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Puryear Law P.C. v. Fishback

Court of Appeals of Iowa

September 11, 2019

PURYEAR LAW P.C. and ERIC D. PURYEAR, Plaintiffs-Appellants,
v.
DIRK J. FISHBACK and JESSICA HARBAUGH, Defendants-Appellees.

          Appeal from the Iowa District Court for Scott County, Nancy S. Tabor, Judge.

         Plaintiffs appeal the district court's dismissal of a defamation action against the defendants.

          Eric D. Puryear and Eric S. Mail of Puryear Law P.C., Davenport, for appellants.

          Dirk Fishback and Jessica Harbaugh, Garber, pro se appellees.

          Considered by Doyle, P.J., May, J., and Mahan, S.J. [*] Tabor, J., takes no part.

          MAHAN, SENIOR JUDGE.

         Puryear Law P.C. and Eric Puryear (collectively, Puryear) appeal the district court's dismissal of a defamation action against Dirk Fishback and Jessica Harbaugh (collectively, Fishback), contending the district court erred in granting Fishback's motion for directed verdict. Upon our review, we affirm.

         I. Background Facts and Proceedings

         Fishback sought Puryear's representation for a postconviction-relief proceeding. Fishback entered into a contract for legal services with Puryear and deposited a $1000 retainer. Fishback made two additional payments, $192 and $135, over the next several months. Puryear reviewed Fishback's case and explained his "options." Fishback decided to end Puryear's representation with a $112.50 balance remaining due on his account. Thereafter, Fishback posted a negative online review about Puryear on Google.[1] "Dirk Fishbackk" wrote:

I would not recommend this lawfirm and agree with some of the other neg[ative] reviews as I had the same issues after being charged $1500 for really nothing being done. Can't even make an appointment until they are paid in full and up to date. You might get 7 days to pay. Working on the road I was overdue before I even had a chance to get the bill.

         Puryear filed a petition raising claims of breach of contract and defamation against Fishback. The case was tried to a jury; at the close of Puryear's evidence and again at the close of all the evidence, Fishback moved for directed verdict on the defamation claim. The district court granted the motion and dismissed the defamation claim. Puryear then voluntarily dismissed the breach-of-contract claim. Puryear appeals.[2]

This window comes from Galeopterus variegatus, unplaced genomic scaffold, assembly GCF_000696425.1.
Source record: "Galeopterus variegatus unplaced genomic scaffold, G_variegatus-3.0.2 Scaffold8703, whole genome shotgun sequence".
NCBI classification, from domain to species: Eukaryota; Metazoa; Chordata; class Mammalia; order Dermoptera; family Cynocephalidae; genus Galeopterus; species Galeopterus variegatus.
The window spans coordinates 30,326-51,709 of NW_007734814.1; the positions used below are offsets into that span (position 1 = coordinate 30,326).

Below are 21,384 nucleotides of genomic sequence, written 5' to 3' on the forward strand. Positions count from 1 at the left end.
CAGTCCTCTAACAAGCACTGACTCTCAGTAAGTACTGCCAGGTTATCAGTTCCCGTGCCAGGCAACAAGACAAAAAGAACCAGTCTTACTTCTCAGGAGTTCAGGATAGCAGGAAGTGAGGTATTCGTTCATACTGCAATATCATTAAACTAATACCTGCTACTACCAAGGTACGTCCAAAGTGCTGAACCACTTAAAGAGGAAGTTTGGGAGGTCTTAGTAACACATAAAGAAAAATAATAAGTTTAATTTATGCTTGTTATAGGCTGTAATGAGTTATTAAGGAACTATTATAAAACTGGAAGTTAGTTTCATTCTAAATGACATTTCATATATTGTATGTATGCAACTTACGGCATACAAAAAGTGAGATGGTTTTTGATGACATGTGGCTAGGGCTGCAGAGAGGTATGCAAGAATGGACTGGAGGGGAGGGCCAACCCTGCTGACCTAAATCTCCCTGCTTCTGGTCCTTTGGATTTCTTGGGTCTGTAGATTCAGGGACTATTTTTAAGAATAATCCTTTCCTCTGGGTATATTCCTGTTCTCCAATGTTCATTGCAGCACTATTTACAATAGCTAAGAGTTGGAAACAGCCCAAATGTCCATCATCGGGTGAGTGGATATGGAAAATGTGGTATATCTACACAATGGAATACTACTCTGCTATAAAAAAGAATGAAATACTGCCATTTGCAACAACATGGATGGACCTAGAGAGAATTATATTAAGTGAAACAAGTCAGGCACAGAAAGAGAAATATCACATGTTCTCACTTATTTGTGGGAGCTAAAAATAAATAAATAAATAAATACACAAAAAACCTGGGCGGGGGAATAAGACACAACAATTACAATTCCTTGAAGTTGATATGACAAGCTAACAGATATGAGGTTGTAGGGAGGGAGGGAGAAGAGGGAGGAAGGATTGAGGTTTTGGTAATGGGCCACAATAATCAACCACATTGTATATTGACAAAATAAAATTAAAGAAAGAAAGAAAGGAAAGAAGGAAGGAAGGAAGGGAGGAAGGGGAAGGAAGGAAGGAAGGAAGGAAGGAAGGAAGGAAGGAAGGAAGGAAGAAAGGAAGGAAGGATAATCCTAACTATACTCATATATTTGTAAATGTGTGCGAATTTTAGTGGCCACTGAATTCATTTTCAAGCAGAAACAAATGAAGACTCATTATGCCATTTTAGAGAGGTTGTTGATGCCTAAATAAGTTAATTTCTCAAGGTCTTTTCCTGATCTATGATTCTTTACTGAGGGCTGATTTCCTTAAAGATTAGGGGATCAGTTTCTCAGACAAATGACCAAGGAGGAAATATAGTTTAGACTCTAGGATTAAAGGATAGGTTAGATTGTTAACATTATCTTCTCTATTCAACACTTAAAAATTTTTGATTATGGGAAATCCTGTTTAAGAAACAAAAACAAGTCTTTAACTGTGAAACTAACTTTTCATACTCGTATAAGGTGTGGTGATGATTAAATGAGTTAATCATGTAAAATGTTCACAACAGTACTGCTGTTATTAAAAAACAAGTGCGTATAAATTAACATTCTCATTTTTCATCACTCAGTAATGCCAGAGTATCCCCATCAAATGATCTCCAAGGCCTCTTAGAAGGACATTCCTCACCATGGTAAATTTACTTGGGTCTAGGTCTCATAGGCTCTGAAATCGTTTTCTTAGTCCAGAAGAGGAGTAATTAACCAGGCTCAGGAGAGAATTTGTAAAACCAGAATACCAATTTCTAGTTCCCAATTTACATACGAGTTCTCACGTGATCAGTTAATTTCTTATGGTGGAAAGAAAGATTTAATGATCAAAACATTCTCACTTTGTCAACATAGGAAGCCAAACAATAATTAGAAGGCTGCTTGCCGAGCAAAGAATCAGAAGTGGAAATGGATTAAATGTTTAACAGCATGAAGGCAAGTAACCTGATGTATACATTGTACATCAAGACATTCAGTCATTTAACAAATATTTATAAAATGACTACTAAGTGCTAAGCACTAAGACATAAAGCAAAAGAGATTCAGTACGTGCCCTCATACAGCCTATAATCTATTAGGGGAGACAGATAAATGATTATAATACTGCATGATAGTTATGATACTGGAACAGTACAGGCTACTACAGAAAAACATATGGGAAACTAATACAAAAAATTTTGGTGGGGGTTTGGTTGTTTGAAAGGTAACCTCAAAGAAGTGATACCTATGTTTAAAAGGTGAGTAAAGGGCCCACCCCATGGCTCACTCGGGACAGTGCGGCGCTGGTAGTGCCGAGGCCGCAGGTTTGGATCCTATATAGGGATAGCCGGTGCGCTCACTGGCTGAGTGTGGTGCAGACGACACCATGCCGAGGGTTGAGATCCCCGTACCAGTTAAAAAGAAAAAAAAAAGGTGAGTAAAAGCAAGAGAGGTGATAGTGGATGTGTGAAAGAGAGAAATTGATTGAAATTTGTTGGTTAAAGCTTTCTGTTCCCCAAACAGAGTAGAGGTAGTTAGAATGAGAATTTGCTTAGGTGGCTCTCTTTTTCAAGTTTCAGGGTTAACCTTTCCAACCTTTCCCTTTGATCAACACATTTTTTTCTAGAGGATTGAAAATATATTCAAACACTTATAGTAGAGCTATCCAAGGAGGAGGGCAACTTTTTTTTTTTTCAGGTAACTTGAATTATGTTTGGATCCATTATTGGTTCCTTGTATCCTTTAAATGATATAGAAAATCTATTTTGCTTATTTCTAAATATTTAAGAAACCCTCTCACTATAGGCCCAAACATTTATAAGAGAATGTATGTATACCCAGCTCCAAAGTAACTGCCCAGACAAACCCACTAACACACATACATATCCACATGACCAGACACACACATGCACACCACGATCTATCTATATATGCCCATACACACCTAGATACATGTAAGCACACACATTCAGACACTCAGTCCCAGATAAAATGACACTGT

II. Standard of Review

         We review the district court's rulings on motions for directed verdict for correction of errors at law. Estate of Pearson ex rel. Latta v. Interstate Power & Light Co., 700 N.W.2d 333, 340 (Iowa 2005). In reviewing such rulings, we view the evidence in the light most favorable to the nonmoving party to determine whether the evidence generated a fact question. Dettmann v. Kruckenberg, 613 N.W.2d 238, 250-51 (Iowa 2000). "To overcome a motion for directed verdict, substantial evidence must exist to support each element of the claim or defense." Yates v. Iowa W. Racing Ass'n, 721 N.W.2d 762, 768 (Iowa 2006). "Substantial evidence exists if reasonable minds could accept the evidence to reach the same findings." Id.

         III. Discussion

         Iowa's defamation law "embodies the public policy that individuals should be free to enjoy their reputation unimpaired by false and defamatory attacks." Bandstra v. Covenant Reformed Church, 913 N.W.2d 19, 46-47 (Iowa 2018) (citation omitted). "We recognize two types of defamation: per quod and per se." Id. Per se defamation has "a natural tendency to provoke the plaintiff to wrath or expose [the plaintiff] to public hatred, contempt, or ridicule, or to deprive [the plaintiff] of the benefit of public confidence or social intercourse." Bierman v. Weier, 826 N.W.2d 436, 444 (Iowa 2013) (citation omitted). In actions between a private plaintiff and a nonmedia defendant, per se defamation does not require proof of malice, falsity, or damage. See id. Per quod defamation requires a third party to refer "to facts or circumstances beyond the words actually used to establish the defamation." Bandstra, 913 N.W.2d at 46. "To succeed in proving defamation per quod, a party must prove six elements: (1) publication, (2) a defamatory statement, (3) falsity, (4) maliciousness, (5) the statement was of or concerning the party, and (6) a resulting injury." Id.

         Here, Puryear's petition raised the claim of defamation per se, alleging Fishback's statements were "false" and "attack[ed] the integrity and moral character of [Puryear]." At the outset of trial, Puryear reiterated it was proceeding as a defamation per se action. The parties focused on two statements in Fishback's review-"charged $1500 for really nothing being done" and "[c]an't even make an appointment until they are paid in full and up to date." Fishback moved for directed verdict, claiming Puryear had not shown Fishback's ...


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